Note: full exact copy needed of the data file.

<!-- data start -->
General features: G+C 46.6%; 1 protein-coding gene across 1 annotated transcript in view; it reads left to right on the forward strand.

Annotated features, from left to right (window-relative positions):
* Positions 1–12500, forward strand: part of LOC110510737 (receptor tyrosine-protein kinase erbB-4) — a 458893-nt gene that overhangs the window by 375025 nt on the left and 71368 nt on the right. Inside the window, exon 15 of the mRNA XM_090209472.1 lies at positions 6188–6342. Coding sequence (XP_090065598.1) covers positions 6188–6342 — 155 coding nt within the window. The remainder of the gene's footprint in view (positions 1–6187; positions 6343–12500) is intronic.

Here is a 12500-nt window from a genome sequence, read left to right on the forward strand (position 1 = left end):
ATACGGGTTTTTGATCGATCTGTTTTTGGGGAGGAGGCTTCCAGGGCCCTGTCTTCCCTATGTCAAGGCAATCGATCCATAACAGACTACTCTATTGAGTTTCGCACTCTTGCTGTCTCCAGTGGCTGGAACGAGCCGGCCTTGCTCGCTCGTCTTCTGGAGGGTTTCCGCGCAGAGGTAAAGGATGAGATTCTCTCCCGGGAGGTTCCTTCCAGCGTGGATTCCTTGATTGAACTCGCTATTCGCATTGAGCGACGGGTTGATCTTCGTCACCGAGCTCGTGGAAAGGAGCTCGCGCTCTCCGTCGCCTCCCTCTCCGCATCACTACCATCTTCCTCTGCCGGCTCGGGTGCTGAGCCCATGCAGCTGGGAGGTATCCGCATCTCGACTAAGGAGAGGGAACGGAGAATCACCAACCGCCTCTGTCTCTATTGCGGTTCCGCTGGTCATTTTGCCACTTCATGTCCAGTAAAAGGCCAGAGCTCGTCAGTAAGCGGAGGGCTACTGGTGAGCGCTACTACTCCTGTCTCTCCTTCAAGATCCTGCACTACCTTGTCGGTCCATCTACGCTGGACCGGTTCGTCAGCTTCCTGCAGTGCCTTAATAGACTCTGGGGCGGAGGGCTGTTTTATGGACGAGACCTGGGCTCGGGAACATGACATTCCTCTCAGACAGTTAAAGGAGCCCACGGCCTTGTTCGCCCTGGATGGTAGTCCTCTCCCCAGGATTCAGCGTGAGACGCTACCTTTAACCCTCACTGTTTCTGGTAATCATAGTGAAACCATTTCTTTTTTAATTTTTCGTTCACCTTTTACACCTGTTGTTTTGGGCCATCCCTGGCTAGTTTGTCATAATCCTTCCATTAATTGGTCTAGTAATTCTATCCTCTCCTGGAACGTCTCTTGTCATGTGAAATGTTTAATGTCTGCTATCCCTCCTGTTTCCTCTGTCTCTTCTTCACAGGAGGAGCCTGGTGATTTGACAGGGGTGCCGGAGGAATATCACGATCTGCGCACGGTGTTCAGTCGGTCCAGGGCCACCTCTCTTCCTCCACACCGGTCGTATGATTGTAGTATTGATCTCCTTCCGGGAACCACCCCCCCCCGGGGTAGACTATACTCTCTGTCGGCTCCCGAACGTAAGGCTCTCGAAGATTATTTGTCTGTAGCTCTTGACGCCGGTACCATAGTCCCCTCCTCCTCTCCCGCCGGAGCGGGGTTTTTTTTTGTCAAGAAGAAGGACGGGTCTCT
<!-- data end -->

General features: G+C 46.6%; 1 protein-coding gene across 1 annotated transcript in view; it reads left to right on the forward strand.

Annotated features, from left to right (window-relative positions):
* Positions 1–12500, forward strand: part of LOC110510737 (receptor tyrosine-protein kinase erbB-4) — a 458893-nt gene that overhangs the window by 375025 nt on the left and 71368 nt on the right. Inside the window, exon 15 of the mRNA XM_090209472.1 lies at positions 6188–6342. Coding sequence (XP_090065598.1) covers positions 6188–6342 — 155 coding nt within the window. The remainder of the gene's footprint in view (positions 1–6187; positions 6343–12500) is intronic.

Here is a 12500-nt window from a genome sequence, read left to right on the forward strand (position 1 = left end):
ATACGGGTTTTTGATCGATCTGTTTTTGGGGAGGAGGCTTCCAGGGCCCTGTCTTCCCTATGTCAAGGCAATCGATCCATAACAGACTACTCTATTGAGTTTCGCACTCTTGCTGTCTCCAGTGGCTGGAACGAGCCGGCCTTGCTCGCTCGTCTTCTGGAGGGTTTCCGCGCAGAGGTAAAGGATGAGATTCTCTCCCGGGAGGTTCCTTCCAGCGTGGATTCCTTGATTGAACTCGCTATTCGCATTGAGCGACGGGTTGATCTTCGTCACCGAGCTCGTGGAAAGGAGCTCGCGCTCTCCGTCGCCTCCCTCTCCGCATCACTACCATCTTCCTCTGCCGGCTCGGGTGCTGAGCCCATGCAGCTGGGAGGTATCCGCATCTCGACTAAGGAGAGGGAACGGAGAATCACCAACCGCCTCTGTCTCTATTGCGGTTCCGCTGGTCATTTTGCCACTTCATGTCCAGTAAAAGGCCAGAGCTCGTCAGTAAGCGGAGGGCTACTGGTGAGCGCTACTACTCCTGTCTCTCCTTCAAGATCCTGCACTACCTTGTCGGTCCATCTACGCTGGACCGGTTCGTCAGCTTCCTGCAGTGCCTTAATAGACTCTGGGGCGGAGGGCTGTTTTATGGACGAGACCTGGGCTCGGGAACATGACATTCCTCTCAGACAGTTAAAGGAGCCCACGGCCTTGTTCGCCCTGGATGGTAGTCCTCTCCCCAGGATTCAGCGTGAGACGCTACCTTTAACCCTCACTGTTTCTGGTAATCATAGTGAAACCATTTCTTTTTTAATTTTTCGTTCACCTTTTACACCTGTTGTTTTGGGCCATCCCTGGCTAGTTTGTCATAATCCTTCCATTAATTGGTCTAGTAATTCTATCCTCTCCTGGAACGTCTCTTGTCATGTGAAATGTTTAATGTCTGCTATCCCTCCTGTTTCCTCTGTCTCTTCTTCACAGGAGGAGCCTGGTGATTTGACAGGGGTGCCGGAGGAATATCACGATCTGCGCACGGTGTTCAGTCGGTCCAGGGCCACCTCTCTTCCTCCACACCGGTCGTATGATTGTAGTATTGATCTCCTTCCGGGAACCACCCCCCCCCGGGGTAGACTATACTCTCTGTCGGCTCCCGAACGTAAGGCTCTCGAAGATTATTTGTCTGTAGCTCTTGACGCCGGTACCATAGTCCCCTCCTCCTCTCCCGCCGGAGCGGGGTTTTTTTTTGTCAAGAAGAAGGACGGGTCTCT